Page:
Over the course of a long career that led them from wide-eyed shambling pop to the outer reaches of psychedelia and back, Britain’s Television Personalities influenced artists as diverse as feedback virtuosos the Jesus and Mary Chain, twee pop titans the Pastels, lo-fi kingpins Pavement and neo-psych oddballs MGMT. Led by the alternately whimsical and devastating songwriting of Dan Treacy, the band began recording in the late ’70s with an off-kilter take on punk, the band followed a winding path that resulted in a long string of songs (from 1978’s “Part Time Punk” to 2010’s “A New Tattoo”) and albums (classics like 1981’s ‘…And Don’t the Kids Just Love It’ and 2006’s wrenching ‘My Dark Places’) that were always hooky, emotionally powerful and beloved by those who understood Treacy’s outsider vision and unique voice.
Always a loose-knit group, the first relatively stable TVP lineup consisted of Treacy, organist/vocalist Ed Ball, and guitarist Joe Foster, who recorded the band’s 1980 debut, ‘And Don’t the Kids Just Love It’, a step into psychedelic pop typified by songs like “I Know Where Syd Barrett Lives.” Treacy and Ball soon founded their own label, Whaam! (later renamed Dreamworld after threats from George Michael’s attorneys), to issue 1981’s ‘Mummy Your Not Watching Me’, which made the Personalities one of the figureheads of a London psychedelia revival.
Ball exited around the time of the release of 1982’s ‘They Could Have Been Bigger Than the Beatles’, a collection of re-recordings along with renditions of the Creation’s “Making Time” and “Painter Man.” Released in 1984, the dark and moody ‘The Painted Word’ was followed the next year by the live set ‘Chocolat-Art’, by which point TVPs were in dire straits — broke and without a label, they could do little but infrequently perform live for several years, and were forced to watch the C-86/anorak pop groundswell (a movement they directly presaged) from the sidelines.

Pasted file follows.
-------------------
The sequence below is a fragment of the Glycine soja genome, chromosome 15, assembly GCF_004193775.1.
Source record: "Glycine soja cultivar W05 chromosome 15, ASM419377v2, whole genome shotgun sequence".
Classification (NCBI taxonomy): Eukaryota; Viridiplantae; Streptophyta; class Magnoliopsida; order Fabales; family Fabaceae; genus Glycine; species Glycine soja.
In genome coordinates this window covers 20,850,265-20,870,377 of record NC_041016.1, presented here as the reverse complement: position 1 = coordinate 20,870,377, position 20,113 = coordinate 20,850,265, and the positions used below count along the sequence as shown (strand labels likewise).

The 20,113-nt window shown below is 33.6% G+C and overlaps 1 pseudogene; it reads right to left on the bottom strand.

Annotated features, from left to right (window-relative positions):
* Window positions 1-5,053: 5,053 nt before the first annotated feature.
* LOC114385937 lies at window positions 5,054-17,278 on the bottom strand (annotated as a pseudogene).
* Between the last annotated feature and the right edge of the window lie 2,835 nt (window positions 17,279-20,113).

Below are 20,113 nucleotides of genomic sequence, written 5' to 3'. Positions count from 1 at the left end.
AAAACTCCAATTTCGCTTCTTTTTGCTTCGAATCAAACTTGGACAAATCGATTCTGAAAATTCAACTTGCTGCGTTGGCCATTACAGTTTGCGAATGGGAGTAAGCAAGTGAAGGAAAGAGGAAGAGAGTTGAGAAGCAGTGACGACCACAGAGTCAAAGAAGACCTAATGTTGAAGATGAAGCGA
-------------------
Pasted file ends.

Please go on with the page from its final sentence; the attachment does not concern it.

Comprised of Treacy, ex-Swell Map Jowe Head, and drummer Jeffrey Bloom, the band finally won a contract with Fire Records in 1989, and resurfaced later that year with the EP ‘Salvador Dali’s Garden Party’, followed in 1990 by the mod-flavored ‘Privilege’. After a handful of singles and EPs, Television Personalities issued the 1992 double-LP ‘Closer to God’, which was met with widespread critical acclaim.
Late in 2011 Treacy suffered a blood clot in his brain and was forced to undergo emergency surgery. The procedure was severe enough that it left Treacy unable to make music as he recovered. The band’s profile among fans of classic indie-pop stayed high during Treacy’s convalescence and their first four albums were reissued in 2017, followed the next year by ‘Beautiful Despair’, a collection of 1990 demos recorded by Treacy and Jowe Head.